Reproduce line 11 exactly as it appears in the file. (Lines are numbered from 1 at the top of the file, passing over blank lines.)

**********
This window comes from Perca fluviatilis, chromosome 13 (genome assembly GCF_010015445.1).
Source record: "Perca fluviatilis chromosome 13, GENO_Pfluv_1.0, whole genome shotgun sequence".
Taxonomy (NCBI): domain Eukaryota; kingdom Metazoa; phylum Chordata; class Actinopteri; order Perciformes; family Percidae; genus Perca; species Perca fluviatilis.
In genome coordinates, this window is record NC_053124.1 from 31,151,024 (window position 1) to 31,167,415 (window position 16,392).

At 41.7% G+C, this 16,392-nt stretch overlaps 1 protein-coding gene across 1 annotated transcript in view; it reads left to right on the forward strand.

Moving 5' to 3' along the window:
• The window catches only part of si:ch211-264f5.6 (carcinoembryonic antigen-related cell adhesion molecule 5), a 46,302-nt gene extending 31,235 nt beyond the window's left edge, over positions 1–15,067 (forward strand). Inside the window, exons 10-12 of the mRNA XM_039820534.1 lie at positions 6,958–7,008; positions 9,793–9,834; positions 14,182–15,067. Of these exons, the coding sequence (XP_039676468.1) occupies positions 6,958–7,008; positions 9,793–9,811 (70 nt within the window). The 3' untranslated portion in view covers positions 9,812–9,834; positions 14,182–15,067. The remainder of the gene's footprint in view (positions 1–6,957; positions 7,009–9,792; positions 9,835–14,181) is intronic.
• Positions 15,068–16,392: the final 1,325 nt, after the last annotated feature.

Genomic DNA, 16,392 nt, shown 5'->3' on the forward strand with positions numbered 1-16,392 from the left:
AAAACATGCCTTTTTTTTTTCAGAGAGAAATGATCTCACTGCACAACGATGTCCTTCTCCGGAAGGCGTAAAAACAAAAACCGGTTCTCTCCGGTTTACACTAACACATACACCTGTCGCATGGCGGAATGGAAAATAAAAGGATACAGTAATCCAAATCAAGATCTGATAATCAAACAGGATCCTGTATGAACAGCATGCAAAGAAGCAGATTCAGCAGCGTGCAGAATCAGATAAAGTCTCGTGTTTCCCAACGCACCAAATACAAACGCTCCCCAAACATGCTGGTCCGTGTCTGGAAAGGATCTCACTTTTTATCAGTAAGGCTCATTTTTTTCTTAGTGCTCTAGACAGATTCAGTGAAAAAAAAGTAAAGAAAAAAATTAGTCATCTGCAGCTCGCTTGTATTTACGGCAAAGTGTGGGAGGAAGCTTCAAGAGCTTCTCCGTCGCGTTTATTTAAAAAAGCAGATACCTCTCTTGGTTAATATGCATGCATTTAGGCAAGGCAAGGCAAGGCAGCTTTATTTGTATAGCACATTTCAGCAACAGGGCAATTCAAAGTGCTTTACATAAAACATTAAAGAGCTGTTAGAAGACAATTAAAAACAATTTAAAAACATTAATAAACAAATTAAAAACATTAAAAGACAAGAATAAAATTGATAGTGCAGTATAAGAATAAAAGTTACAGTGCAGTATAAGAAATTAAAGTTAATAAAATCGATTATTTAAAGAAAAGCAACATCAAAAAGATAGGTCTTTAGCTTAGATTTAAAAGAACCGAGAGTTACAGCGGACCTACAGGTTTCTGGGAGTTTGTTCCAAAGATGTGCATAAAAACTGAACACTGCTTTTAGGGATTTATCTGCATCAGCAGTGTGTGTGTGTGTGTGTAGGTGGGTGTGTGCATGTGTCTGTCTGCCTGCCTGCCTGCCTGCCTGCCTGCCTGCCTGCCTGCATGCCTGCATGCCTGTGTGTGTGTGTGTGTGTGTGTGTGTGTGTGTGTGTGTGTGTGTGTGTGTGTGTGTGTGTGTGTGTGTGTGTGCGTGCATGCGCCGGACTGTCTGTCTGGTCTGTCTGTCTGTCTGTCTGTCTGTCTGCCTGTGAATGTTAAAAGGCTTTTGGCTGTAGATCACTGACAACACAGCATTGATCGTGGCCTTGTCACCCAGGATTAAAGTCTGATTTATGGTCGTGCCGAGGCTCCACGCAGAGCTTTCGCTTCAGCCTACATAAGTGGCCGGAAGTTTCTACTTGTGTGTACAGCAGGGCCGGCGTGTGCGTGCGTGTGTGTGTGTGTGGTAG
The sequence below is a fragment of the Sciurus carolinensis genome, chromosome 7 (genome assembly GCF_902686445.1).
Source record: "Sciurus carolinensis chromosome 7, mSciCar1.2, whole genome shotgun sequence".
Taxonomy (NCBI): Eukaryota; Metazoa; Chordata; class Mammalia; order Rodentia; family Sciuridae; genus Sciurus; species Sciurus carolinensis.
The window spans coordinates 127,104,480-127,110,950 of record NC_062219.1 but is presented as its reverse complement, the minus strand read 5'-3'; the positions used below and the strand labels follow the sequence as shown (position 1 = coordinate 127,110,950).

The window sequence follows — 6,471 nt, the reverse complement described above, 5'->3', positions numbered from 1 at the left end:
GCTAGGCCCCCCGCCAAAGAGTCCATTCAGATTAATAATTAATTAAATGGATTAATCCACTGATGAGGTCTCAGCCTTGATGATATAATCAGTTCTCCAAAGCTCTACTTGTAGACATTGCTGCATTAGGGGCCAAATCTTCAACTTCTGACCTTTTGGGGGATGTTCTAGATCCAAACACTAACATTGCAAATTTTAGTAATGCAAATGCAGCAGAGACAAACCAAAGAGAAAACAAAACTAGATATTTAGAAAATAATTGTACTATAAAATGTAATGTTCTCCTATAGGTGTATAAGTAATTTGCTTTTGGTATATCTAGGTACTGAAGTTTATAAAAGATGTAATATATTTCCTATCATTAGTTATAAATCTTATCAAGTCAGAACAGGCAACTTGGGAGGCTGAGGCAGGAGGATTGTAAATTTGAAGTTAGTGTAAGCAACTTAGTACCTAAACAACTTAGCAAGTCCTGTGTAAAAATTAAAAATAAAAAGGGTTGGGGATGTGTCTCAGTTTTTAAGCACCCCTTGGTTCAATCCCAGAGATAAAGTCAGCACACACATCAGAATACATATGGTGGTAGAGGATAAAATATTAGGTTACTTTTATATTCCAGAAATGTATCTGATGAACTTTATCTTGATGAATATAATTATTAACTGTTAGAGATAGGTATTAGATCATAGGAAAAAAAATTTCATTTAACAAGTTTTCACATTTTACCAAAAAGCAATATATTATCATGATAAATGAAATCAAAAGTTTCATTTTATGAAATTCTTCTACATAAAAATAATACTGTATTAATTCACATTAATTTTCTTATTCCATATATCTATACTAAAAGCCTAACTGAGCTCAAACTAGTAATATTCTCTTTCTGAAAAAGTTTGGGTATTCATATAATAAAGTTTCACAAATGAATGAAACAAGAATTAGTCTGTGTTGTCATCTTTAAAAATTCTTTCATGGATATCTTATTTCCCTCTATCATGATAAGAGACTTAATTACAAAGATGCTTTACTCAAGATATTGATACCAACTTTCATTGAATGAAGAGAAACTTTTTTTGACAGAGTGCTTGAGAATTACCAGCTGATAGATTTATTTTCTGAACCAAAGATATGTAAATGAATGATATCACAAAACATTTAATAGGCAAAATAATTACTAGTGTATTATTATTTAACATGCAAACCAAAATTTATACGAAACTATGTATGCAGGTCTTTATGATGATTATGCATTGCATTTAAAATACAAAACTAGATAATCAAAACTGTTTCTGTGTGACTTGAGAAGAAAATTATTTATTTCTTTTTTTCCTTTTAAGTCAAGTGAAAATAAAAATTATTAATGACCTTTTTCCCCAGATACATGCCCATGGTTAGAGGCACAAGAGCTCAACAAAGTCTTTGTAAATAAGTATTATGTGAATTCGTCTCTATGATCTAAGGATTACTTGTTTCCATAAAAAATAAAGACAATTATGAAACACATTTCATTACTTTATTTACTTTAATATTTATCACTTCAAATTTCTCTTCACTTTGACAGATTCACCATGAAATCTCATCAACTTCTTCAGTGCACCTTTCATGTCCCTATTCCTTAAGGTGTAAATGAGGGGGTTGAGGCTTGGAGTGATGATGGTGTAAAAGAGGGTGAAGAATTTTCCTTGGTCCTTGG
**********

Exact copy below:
The sequence below is a fragment of the Sciurus carolinensis genome, chromosome 7 (genome assembly GCF_902686445.1).